Thursday, July 3, 2008

Scaup that's not just good, but damn good!

It's nice having a boyfriend who's a gourmet cook and all, but it makes a girl lazy. I used to experiment in the kitchen all the time, but now I tend to surrender that room to Boyfriend 24/7 because he's so good.

Ever since I started hunting, though, I've felt bad about that. Here I was bringing home all this great game meat, and I wasn't exploring what it could do.

But Boyfriend's gone on two out-of-town trips in the past few weeks, and that's been all the opportunity I needed. You know what they say: While the cat's away, the mouse will play, and boy, did I play tonight.

The result? Mole Yolano de Pato - rich bits of Sacramento Valley duck (scaup from the Yolo Bypass Wildlife Area) simmered in Mexico's most famous chili sauce and served over what can best be described as a thick, crisp-fried (but slightly soft) homemade tortilla.

Of course, if you know anything about Mexican cooking, you'll recognize that I didn't really dream up this dish all by myself, and I wasn't even that creative with the name. I just put a Yolo County duck (pato) twist on the classic Mole Poblano de Guajolote (which, roughly translated, means "sauce from Puebla with turkey"). Mole, in case you're wondering, is pronounced MOW-lay.

If you've never done serious Mexican cooking, this isn't really a starter dish for you. That photo above represents the culmination of about seven hours in the kitchen, divided over a few days.

But if you're one of those folks who's happy just to watch the cook - which is what I do most of the time - this post is for you. Or at least the pictures are - feel free to skip all those pesky words. Click on any of the photos to see more detail.

Step 1: Make mole ahead of time. It's a five-hour job that requires a plethora of ingredients that are really easy to find if you live in a community that has any Latinos at all in it. Latinos = Latin market. If you click on the images here, you'll see the recipe I follow, which comes from Diana Kennedy. Yes, it's really two pages.

Mole is often described as "that chocolate sauce," which is a grave injustice to a complex blend of dried chilis, nuts and spices. The chocolate is a small component, but an important one because chocolate and chili go together like Fred Astaire and Ginger Rogers. It's magic, baby!

This particular mole I used tonight was made with turkey broth from the wild turkey I got in Napa this spring. And because I planned to use this sauce for many different dishes, I skipped the part about actually cooking turkey in it.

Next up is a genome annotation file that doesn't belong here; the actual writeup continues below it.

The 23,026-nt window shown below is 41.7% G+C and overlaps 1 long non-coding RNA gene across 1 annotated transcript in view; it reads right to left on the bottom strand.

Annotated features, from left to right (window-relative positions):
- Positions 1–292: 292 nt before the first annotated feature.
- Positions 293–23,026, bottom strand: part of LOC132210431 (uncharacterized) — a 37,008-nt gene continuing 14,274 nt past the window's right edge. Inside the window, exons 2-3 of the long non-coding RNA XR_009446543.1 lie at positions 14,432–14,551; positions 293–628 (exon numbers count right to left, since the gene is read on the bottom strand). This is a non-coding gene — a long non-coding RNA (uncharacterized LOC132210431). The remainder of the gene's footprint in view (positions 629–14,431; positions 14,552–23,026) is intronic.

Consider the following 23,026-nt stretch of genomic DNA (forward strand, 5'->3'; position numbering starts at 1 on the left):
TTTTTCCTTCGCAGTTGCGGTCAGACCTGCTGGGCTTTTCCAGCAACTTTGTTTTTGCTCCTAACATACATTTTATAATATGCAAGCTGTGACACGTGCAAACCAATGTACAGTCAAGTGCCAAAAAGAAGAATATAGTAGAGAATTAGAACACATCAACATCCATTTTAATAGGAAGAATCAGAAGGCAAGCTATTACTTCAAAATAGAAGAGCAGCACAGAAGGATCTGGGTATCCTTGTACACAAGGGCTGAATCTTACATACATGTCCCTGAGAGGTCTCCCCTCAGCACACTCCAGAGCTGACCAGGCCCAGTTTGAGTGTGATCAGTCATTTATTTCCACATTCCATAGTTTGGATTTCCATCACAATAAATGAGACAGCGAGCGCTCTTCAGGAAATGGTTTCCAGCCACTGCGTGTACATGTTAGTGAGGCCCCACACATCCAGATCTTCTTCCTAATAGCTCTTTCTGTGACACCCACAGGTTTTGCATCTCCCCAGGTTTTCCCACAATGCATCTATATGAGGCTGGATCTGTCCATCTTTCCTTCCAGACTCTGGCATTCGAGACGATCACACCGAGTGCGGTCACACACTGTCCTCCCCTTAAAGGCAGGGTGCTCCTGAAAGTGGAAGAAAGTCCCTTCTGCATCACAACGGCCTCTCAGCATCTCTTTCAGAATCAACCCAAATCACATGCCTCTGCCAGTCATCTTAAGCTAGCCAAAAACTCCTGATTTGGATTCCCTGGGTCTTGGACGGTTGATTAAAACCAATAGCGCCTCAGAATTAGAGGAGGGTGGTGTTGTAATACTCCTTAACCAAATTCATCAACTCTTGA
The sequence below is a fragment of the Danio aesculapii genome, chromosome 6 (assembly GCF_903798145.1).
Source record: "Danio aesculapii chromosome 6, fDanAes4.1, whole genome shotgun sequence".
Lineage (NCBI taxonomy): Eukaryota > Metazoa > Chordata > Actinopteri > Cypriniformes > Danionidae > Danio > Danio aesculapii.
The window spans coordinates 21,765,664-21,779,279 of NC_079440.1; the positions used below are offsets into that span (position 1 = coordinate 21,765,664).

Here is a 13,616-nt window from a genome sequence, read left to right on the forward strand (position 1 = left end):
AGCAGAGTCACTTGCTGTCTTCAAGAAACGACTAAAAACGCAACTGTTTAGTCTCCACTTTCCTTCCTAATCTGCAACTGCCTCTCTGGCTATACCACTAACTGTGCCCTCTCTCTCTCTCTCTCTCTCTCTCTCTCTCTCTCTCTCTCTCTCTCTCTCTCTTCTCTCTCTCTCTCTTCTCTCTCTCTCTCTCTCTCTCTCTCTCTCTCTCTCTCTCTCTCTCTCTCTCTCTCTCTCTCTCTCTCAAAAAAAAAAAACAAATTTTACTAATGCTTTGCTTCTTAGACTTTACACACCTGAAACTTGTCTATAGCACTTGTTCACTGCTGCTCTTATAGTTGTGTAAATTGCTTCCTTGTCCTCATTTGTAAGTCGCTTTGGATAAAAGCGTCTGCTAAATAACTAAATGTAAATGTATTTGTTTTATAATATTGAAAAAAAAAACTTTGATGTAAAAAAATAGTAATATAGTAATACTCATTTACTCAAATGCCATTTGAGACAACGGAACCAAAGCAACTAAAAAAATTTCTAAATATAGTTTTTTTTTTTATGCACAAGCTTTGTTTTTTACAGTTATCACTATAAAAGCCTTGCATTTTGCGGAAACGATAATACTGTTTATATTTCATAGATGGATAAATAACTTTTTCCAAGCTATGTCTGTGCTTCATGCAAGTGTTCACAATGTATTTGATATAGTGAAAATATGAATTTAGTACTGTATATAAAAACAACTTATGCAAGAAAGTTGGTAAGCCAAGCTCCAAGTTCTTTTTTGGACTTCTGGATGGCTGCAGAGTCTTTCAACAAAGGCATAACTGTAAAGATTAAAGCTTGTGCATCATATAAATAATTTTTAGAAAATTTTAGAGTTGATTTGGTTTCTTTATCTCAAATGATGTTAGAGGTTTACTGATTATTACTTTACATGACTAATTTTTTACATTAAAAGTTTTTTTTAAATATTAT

Step 2: Cut up and brown a duck. This here is a scaup I got hunting with my friend Dana on the last Wednesday of the season this year. Check out that crazy red meat!

Now, a lot of people don't care for the meat of this diver duck, and I have to admit when my boyfriend first served me scaup cooked the way we do 90 percent of our ducks - roasted - I was taken aback. Very ... strong.

That's why mole was perfect for this duck. It would transform the meat into something greater.

I removed the legs and wings, cut off the breasts (with skin), and set aside the carcass for broth. The legs and wings I left whole, but I cut the breasts in three big chunks each, keeping the fat on them for flavor, and I sliced any surplus fat into big chunks. All of this went fat side down into a hot frying pan with just a bit of oil, spattering vigorously as it browned.

Step 3: Chop the browned meat. I removed the meat, let it cool very briefly, then began slicing it into small bits about the size of a man's thumbnail, taking care to keep fat attached to the meat where possible. I kept the legs and wings whole.

You'll notice that some of the meat here is still quite rare. That's fine - it's going to cook more in the sauce.

Step 4: Remove mole from the refrigerator. This isn't really a big step, but I needed an excuse to include this picture of what refrigerated mole looks like. It's quite stiff.

But don't even think about diluting it unless you have to. That stiffness is just the cold fat. Once it hits the heat, it will...

Step 5: Simmer the duck in the mole. This is pretty easy. Put a little oil in the pan and let it heat up. Add the chopped duck and fry it quickly. Then spoon in enough mole to cover the duck.

Stir it around to loosen it up, then set it on low heat to cook slowly. Check it once in a while to make sure it's not burning or sticking. Twenty minutes should do it.

Step 6: Make the fat tortillas. Making your own corn tortillas is actually pretty simple, and if you really want to give it a try, I recommend buying a Diana Kennedy or Rick Bayless cookbook.

Suffice it to say I had some dough ready ahead of time, and all I did tonight was roll it into balls and press it into thick tortillas, then...

Step 7: Crispy-fry the tortillas in oil. Nuf said?

Step 8: Plate. Put a tortilla on a plate. Spoon some of the duck in mole onto the tortilla. Add some cilantro (coriander in leafy form, not the seeds). Salt it. Squeeze some lime over it.

Then sit there smellin' yourself about how great this came out, and dang, ain't it a shame Boyfriend isn't here to taste this? Guess it would've been nice if he were here after all.

Mole Yolano de Pato (Yolo County scaup in chili sauce)

© Holly A. Heyser 2008


Nate said...

Reading your recipe blogs makes hungry. Well, at least I have this lasagna.

Native said...

My mouth is watering. Seriously! my mouth is watering!

I will pass this recipe along.

NorCal Cazadora said...

It's a labor of love, definitely. If you already know how to make mole, this is a great way to use it. And this just happened to be my best batch of mole ever.

And man, it was a great way to deal with the strong taste of scaup. It's not so much fishy, like some divers can be, but just really strong, and the mole matches it and makes it work.